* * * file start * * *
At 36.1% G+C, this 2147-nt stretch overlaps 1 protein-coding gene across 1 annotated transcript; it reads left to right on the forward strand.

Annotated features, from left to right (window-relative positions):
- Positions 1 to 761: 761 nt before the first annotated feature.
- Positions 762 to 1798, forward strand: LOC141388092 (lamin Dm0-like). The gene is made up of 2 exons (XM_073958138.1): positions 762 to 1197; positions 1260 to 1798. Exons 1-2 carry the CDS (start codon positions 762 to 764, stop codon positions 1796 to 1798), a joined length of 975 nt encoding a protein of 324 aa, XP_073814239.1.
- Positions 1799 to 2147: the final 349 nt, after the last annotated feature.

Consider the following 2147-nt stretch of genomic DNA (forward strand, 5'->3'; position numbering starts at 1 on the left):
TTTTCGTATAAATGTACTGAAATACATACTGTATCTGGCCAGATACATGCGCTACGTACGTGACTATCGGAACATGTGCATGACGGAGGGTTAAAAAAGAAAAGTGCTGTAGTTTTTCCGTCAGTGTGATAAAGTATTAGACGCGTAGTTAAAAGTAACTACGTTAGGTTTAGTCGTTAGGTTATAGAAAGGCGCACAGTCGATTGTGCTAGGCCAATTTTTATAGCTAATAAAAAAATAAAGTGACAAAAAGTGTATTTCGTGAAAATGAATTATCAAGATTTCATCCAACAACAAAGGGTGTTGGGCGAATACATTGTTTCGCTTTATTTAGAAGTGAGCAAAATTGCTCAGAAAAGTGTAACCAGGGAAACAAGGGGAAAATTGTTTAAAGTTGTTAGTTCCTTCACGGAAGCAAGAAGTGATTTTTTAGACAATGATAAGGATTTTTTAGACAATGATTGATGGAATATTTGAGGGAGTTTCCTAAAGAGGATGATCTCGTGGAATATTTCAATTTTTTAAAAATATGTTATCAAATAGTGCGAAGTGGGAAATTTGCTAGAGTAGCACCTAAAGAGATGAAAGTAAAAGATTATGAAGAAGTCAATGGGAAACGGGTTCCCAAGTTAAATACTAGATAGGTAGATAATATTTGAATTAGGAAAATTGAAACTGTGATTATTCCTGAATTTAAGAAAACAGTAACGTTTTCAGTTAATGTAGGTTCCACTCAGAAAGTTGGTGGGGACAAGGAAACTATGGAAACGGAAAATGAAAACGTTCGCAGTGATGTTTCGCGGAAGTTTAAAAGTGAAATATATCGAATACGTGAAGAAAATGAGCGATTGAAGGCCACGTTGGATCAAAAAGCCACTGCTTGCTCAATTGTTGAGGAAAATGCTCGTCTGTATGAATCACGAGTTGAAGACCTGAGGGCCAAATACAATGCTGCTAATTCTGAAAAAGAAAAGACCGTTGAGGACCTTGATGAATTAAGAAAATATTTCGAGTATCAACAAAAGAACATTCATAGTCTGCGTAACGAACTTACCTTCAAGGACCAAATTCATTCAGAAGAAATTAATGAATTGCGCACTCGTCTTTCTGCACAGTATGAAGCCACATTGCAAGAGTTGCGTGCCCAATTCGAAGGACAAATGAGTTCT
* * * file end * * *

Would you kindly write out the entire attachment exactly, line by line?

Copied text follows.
At 36.1% G+C, this 2147-nt stretch overlaps 1 protein-coding gene across 1 annotated transcript; it reads left to right on the forward strand.

Annotated features, from left to right (window-relative positions):
- Positions 1 to 761: 761 nt before the first annotated feature.
- Positions 762 to 1798, forward strand: LOC141388092 (lamin Dm0-like). The gene is made up of 2 exons (XM_073958138.1): positions 762 to 1197; positions 1260 to 1798. Exons 1-2 carry the CDS (start codon positions 762 to 764, stop codon positions 1796 to 1798), a joined length of 975 nt encoding a protein of 324 aa, XP_073814239.1.
- Positions 1799 to 2147: the final 349 nt, after the last annotated feature.

Consider the following 2147-nt stretch of genomic DNA (forward strand, 5'->3'; position numbering starts at 1 on the left):
TTTTCGTATAAATGTACTGAAATACATACTGTATCTGGCCAGATACATGCGCTACGTACGTGACTATCGGAACATGTGCATGACGGAGGGTTAAAAAAGAAAAGTGCTGTAGTTTTTCCGTCAGTGTGATAAAGTATTAGACGCGTAGTTAAAAGTAACTACGTTAGGTTTAGTCGTTAGGTTATAGAAAGGCGCACAGTCGATTGTGCTAGGCCAATTTTTATAGCTAATAAAAAAATAAAGTGACAAAAAGTGTATTTCGTGAAAATGAATTATCAAGATTTCATCCAACAACAAAGGGTGTTGGGCGAATACATTGTTTCGCTTTATTTAGAAGTGAGCAAAATTGCTCAGAAAAGTGTAACCAGGGAAACAAGGGGAAAATTGTTTAAAGTTGTTAGTTCCTTCACGGAAGCAAGAAGTGATTTTTTAGACAATGATAAGGATTTTTTAGACAATGATTGATGGAATATTTGAGGGAGTTTCCTAAAGAGGATGATCTCGTGGAATATTTCAATTTTTTAAAAATATGTTATCAAATAGTGCGAAGTGGGAAATTTGCTAGAGTAGCACCTAAAGAGATGAAAGTAAAAGATTATGAAGAAGTCAATGGGAAACGGGTTCCCAAGTTAAATACTAGATAGGTAGATAATATTTGAATTAGGAAAATTGAAACTGTGATTATTCCTGAATTTAAGAAAACAGTAACGTTTTCAGTTAATGTAGGTTCCACTCAGAAAGTTGGTGGGGACAAGGAAACTATGGAAACGGAAAATGAAAACGTTCGCAGTGATGTTTCGCGGAAGTTTAAAAGTGAAATATATCGAATACGTGAAGAAAATGAGCGATTGAAGGCCACGTTGGATCAAAAAGCCACTGCTTGCTCAATTGTTGAGGAAAATGCTCGTCTGTATGAATCACGAGTTGAAGACCTGAGGGCCAAATACAATGCTGCTAATTCTGAAAAAGAAAAGACCGTTGAGGACCTTGATGAATTAAGAAAATATTTCGAGTATCAACAAAAGAACATTCATAGTCTGCGTAACGAACTTACCTTCAAGGACCAAATTCATTCAGAAGAAATTAATGAATTGCGCACTCGTCTTTCTGCACAGTATGAAGCCACATTGCAAGAGTTGCGTGCCCAATTCGAAGGACAAATGAGTTCT